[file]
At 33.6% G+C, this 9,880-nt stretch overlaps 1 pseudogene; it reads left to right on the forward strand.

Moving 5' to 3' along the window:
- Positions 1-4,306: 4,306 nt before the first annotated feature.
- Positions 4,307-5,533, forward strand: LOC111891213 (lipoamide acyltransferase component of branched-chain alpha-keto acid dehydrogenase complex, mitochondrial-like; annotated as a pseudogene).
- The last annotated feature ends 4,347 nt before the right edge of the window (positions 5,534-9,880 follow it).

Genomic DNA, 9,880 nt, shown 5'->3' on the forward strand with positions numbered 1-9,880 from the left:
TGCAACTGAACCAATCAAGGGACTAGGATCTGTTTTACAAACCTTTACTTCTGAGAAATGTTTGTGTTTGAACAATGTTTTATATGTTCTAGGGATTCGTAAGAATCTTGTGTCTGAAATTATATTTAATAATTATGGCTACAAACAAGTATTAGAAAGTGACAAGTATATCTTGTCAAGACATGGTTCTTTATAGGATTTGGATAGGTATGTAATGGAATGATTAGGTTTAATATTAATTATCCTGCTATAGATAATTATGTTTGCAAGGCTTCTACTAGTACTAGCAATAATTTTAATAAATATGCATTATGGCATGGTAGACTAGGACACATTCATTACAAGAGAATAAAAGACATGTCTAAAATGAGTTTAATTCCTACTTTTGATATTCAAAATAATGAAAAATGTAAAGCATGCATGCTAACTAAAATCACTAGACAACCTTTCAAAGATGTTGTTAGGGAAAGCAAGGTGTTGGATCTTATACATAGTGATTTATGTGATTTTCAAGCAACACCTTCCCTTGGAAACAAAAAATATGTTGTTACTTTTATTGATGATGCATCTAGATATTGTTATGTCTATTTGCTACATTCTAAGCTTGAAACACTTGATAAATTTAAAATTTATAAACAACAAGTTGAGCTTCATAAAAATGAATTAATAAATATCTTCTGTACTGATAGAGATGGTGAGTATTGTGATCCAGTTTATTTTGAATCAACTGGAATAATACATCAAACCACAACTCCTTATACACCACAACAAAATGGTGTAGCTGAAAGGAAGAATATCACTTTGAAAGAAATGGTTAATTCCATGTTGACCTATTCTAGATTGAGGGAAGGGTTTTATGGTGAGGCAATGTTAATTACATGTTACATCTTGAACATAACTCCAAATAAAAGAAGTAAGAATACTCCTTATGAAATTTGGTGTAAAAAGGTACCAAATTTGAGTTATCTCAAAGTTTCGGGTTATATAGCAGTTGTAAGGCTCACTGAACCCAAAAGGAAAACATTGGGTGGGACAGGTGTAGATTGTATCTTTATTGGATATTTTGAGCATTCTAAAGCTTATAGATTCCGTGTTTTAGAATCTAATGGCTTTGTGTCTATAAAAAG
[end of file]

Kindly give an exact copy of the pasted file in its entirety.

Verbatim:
At 33.6% G+C, this 9,880-nt stretch overlaps 1 pseudogene; it reads left to right on the forward strand.

Moving 5' to 3' along the window:
- Positions 1-4,306: 4,306 nt before the first annotated feature.
- Positions 4,307-5,533, forward strand: LOC111891213 (lipoamide acyltransferase component of branched-chain alpha-keto acid dehydrogenase complex, mitochondrial-like; annotated as a pseudogene).
- The last annotated feature ends 4,347 nt before the right edge of the window (positions 5,534-9,880 follow it).

Genomic DNA, 9,880 nt, shown 5'->3' on the forward strand with positions numbered 1-9,880 from the left:
TGCAACTGAACCAATCAAGGGACTAGGATCTGTTTTACAAACCTTTACTTCTGAGAAATGTTTGTGTTTGAACAATGTTTTATATGTTCTAGGGATTCGTAAGAATCTTGTGTCTGAAATTATATTTAATAATTATGGCTACAAACAAGTATTAGAAAGTGACAAGTATATCTTGTCAAGACATGGTTCTTTATAGGATTTGGATAGGTATGTAATGGAATGATTAGGTTTAATATTAATTATCCTGCTATAGATAATTATGTTTGCAAGGCTTCTACTAGTACTAGCAATAATTTTAATAAATATGCATTATGGCATGGTAGACTAGGACACATTCATTACAAGAGAATAAAAGACATGTCTAAAATGAGTTTAATTCCTACTTTTGATATTCAAAATAATGAAAAATGTAAAGCATGCATGCTAACTAAAATCACTAGACAACCTTTCAAAGATGTTGTTAGGGAAAGCAAGGTGTTGGATCTTATACATAGTGATTTATGTGATTTTCAAGCAACACCTTCCCTTGGAAACAAAAAATATGTTGTTACTTTTATTGATGATGCATCTAGATATTGTTATGTCTATTTGCTACATTCTAAGCTTGAAACACTTGATAAATTTAAAATTTATAAACAACAAGTTGAGCTTCATAAAAATGAATTAATAAATATCTTCTGTACTGATAGAGATGGTGAGTATTGTGATCCAGTTTATTTTGAATCAACTGGAATAATACATCAAACCACAACTCCTTATACACCACAACAAAATGGTGTAGCTGAAAGGAAGAATATCACTTTGAAAGAAATGGTTAATTCCATGTTGACCTATTCTAGATTGAGGGAAGGGTTTTATGGTGAGGCAATGTTAATTACATGTTACATCTTGAACATAACTCCAAATAAAAGAAGTAAGAATACTCCTTATGAAATTTGGTGTAAAAAGGTACCAAATTTGAGTTATCTCAAAGTTTCGGGTTATATAGCAGTTGTAAGGCTCACTGAACCCAAAAGGAAAACATTGGGTGGGACAGGTGTAGATTGTATCTTTATTGGATATTTTGAGCATTCTAAAGCTTATAGATTCCGTGTTTTAGAATCTAATGGCTTTGTGTCTATAAAAAG